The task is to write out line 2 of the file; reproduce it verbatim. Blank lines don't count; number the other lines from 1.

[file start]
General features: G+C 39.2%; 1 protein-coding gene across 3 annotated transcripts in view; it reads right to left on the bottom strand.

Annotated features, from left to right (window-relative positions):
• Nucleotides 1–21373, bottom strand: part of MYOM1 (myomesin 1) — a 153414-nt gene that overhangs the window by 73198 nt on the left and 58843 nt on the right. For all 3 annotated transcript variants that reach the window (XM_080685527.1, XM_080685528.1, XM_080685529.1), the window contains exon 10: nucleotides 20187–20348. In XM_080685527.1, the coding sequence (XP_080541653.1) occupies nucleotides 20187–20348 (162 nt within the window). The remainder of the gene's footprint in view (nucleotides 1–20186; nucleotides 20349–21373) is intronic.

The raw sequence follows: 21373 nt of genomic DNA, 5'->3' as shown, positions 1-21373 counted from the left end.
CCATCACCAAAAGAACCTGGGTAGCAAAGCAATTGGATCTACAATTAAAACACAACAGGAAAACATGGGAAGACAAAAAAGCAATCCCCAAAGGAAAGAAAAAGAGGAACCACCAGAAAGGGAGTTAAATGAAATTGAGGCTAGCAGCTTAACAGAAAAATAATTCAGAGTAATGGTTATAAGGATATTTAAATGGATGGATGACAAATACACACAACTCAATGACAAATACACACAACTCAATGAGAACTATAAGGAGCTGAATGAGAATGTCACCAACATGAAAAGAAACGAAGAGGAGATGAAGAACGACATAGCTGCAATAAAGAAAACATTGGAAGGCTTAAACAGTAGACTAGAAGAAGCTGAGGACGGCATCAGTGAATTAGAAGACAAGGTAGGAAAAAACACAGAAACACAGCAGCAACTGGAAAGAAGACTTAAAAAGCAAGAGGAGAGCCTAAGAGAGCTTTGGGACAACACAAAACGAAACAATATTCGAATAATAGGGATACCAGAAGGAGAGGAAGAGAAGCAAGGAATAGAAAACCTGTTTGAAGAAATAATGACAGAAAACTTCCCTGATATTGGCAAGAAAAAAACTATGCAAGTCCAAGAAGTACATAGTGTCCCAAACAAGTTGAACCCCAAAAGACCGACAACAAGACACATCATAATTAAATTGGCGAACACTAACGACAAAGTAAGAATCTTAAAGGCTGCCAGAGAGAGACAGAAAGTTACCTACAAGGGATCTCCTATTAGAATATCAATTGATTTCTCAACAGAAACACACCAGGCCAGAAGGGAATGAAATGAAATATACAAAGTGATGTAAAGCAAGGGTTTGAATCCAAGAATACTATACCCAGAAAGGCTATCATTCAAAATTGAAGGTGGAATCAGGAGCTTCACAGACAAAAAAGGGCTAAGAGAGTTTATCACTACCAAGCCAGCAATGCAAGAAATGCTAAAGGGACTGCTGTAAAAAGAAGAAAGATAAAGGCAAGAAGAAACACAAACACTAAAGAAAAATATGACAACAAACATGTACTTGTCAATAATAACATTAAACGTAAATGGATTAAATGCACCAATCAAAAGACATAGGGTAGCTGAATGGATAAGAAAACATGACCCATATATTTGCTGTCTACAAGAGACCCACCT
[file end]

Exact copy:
Annotated features, from left to right (window-relative positions):